NATIONAL REPORT—Few, if any, states have actual bed bug laws that dictate the specific duties a hotel must perform to protect guests from bed bugs. The lack of legislation, however, should not be misinterpreted as lack of laws. The duty-of-care is a well-established law in each state, also known as premises liability.
Premises liability cases describe the duty-of-care a property owner or manager must extend to its guests to avoid being found negligent. This analysis can be tricky. For instance, how far a hotel must go to implement preventive measures protecting guests against bed bugs largely depends upon demographics and the high-risk nature of a particular property.
Courts generally balance several factors in determining whether the hotel exercised reasonable care. Among those facts are the foreseeability of harm from a bed bug introduction; the purpose for which the guest entered the hotel; the time, manner and circumstances surrounding the guest’s use of the hotel; the reasonableness of the bed bug inspection, repair remediation or warning; and the opportunity and ease of repair, correction or provision of the warning.
Naturally, how a hotel must act to comply with its duty has evolved over the years as bed bug integrated pest management practices and technology have improved. For instance, the pest control industry, and thus their hotel clients, treated bed bugs reactively 10 years ago. As the industry progressed, pest management professionals began implementing inspection-based approaches, focused on the manner and frequency a hotel inspects all areas of the hotel from the rooms, laundry, and common areas. Today, new technologies and products available to hotels have resulted in the need for hoteliers to also include preventative measures. For example, active mattress liners can be installed on mattresses or box springs, which provide prevention and control of bed bugs for two years.
If a hotel is caught in a lawsuit or claim, the question of what could have been done to prevent bed bugs from attacking guests will be at the forefront of the inquiry. For this very reason, pest management companies also have a duty to educate their customers on both inspection techniques as well as how to prevent bed bugs from progressing throughout their property and attacking their guests.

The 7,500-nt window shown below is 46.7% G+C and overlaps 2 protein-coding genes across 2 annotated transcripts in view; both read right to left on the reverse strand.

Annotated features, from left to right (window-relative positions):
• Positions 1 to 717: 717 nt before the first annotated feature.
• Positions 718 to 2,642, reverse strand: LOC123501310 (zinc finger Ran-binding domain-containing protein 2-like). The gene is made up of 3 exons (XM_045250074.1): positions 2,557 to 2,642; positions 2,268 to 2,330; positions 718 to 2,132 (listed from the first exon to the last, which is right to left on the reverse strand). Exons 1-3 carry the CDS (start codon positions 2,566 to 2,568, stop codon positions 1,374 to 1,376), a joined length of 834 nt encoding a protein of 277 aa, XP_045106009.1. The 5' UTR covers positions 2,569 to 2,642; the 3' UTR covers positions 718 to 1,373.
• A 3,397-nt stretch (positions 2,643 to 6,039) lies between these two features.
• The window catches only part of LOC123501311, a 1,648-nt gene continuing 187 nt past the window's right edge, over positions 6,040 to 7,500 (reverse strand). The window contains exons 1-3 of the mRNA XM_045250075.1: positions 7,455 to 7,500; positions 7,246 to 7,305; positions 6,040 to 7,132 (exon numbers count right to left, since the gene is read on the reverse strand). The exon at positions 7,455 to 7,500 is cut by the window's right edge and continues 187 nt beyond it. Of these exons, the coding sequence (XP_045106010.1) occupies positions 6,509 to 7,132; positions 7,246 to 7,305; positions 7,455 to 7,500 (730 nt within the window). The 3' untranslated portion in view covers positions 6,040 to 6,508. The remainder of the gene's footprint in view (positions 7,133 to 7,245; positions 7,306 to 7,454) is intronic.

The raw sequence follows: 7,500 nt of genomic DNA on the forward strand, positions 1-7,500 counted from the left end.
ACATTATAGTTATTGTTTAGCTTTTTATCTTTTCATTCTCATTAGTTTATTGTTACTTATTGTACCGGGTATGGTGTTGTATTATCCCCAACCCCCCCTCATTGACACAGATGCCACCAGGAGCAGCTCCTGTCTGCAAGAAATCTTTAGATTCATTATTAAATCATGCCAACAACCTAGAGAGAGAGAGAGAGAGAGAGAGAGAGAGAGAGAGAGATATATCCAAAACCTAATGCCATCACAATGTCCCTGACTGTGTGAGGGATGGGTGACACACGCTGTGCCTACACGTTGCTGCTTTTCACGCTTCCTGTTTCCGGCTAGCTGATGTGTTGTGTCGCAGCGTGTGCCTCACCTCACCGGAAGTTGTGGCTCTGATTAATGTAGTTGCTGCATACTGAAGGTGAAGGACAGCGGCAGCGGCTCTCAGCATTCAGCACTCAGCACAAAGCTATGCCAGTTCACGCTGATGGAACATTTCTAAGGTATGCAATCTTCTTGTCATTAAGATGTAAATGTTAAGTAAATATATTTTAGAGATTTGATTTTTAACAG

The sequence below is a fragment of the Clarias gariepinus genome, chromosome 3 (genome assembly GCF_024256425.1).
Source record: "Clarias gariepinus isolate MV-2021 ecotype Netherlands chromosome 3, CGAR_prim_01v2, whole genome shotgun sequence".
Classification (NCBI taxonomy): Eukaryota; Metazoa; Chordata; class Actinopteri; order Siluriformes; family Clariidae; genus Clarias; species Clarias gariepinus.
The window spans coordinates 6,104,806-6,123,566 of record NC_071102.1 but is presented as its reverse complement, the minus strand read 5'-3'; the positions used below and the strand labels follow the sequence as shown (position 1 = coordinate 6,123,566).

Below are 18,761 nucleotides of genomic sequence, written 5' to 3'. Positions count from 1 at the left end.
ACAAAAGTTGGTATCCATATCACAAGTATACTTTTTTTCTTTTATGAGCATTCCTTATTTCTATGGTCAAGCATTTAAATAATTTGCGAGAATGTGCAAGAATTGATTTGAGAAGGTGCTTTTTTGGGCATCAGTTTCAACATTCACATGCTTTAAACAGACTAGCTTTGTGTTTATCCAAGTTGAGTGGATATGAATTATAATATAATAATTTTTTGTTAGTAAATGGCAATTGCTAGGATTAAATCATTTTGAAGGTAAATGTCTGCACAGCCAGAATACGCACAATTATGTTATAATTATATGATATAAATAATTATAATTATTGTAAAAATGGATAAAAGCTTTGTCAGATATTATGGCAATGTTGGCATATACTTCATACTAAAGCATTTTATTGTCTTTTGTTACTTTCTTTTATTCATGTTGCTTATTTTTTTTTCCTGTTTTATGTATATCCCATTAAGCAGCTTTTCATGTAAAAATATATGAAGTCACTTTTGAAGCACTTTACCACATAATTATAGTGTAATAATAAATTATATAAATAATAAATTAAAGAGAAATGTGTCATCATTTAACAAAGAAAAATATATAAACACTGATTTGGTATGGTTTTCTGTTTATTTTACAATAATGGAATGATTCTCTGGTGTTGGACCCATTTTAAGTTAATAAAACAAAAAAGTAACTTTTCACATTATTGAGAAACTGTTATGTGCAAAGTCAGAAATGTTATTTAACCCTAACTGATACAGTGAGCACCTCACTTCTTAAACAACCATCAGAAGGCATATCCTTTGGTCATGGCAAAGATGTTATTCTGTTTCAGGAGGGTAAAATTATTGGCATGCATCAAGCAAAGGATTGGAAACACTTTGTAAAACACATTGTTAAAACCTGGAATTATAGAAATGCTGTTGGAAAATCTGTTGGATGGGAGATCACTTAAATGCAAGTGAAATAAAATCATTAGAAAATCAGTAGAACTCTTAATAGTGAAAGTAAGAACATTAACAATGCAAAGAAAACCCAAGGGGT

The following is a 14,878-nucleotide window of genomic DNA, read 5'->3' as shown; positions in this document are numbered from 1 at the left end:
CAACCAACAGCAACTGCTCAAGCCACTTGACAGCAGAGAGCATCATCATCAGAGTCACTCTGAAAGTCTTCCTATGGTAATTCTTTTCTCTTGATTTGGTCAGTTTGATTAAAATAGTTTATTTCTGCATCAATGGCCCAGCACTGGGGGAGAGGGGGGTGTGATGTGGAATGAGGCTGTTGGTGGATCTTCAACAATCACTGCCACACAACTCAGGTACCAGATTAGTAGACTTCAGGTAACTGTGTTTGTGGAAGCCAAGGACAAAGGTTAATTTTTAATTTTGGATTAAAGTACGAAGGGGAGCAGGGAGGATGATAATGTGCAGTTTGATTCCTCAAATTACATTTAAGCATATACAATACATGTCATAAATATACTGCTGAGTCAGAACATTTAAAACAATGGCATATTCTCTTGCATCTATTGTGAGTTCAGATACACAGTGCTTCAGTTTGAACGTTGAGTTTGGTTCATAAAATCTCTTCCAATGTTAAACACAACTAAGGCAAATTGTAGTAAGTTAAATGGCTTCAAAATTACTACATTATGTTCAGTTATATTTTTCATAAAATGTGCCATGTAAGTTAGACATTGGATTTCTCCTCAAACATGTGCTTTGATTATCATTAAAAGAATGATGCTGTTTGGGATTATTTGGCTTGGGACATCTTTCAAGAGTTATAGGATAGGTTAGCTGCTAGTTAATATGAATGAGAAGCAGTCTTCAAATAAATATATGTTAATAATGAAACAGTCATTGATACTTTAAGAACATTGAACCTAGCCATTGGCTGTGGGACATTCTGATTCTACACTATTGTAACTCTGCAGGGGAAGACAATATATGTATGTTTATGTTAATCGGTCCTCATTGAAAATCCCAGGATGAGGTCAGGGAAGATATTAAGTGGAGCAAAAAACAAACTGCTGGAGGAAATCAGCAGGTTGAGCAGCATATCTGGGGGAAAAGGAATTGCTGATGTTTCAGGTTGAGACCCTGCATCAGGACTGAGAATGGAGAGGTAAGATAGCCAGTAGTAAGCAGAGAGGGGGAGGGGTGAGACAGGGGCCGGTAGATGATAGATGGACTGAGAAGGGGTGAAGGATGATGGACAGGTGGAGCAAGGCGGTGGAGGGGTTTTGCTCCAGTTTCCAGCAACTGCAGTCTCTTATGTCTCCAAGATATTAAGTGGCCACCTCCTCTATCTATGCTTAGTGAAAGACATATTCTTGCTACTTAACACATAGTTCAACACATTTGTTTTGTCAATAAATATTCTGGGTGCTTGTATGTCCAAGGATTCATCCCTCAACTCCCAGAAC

Having a solid, field-proven bed bug prevention program in place can stop infestations from happening in the first place and it will certainly stop a bed bug incident from turning into an expensive, embarrassing, and potentially litigious situation.
In addition to reducing liability and exposure, proactive bed bug prevention saves hoteliers a great deal of money and preserves brand reputation. A 2017 research report entitled “Behind the Cost of Bed Bugs: Hospitality Industry Report,” indicated that hotels spend on average $6,383 per bed bug incident. This cost includes the expense for pest control remediation, the loss of room revenue during the inspection and treatment process, guest compensation and discarding of soft goods. The report continues that over a five-year period, bed bug-related costs to hoteliers could catapult to more than $160,000.
Up until recently, the additional financial impact of bed bugs on hotel brand reputation was considered an unmeasurable metric. However, a University of Kentucky study found that just one negative report of bed bugs on an online review site can cost a 300-room hotel catering to business travelers $274,000 per month in revenue. When looking at a similarly sized hotel catering to vacation travelers, the costs approached $166,000 per month.
Studies prove prevention more than pays for itself and results in savings. You save on direct and indirect expenses connected to an incident; you save potential legal and insurance costs; and you save face, protecting your brand and reputation in the market.
In conclusion, the mere existence of a bed bug should, in most cases, not be enough to impose liability. That is, if the hotel implements reasonable inspection and repair protocols including preventative measures. And, only then, has it honored its duty of care. The extent to which a hotel property must implement both aggressive measures will be dictated by the nature or high risk for bed bugs at a property. Reactive-based measures alone, however implemented, for effective bed bug management and control is an ancient and ineffective way of dealing with bed bugs in hotels and can create legal problems for hotel property owners. Early detection and prevention through both inspection and protection are essential elements of a hotel property’s duty and best practices to reduce their liability.
—Jeffrey M. Lipman, Attorney-At-Law and Polk County Magistrate Judge
The Lipman Law Firm practice handles consumer class action litigation, specializing in class action bed bug litigation. Jeff Lipman is a frequent speaker throughout the United States, including the National Pest Management Association and Entomological Society of America.
About Allergy Technologies
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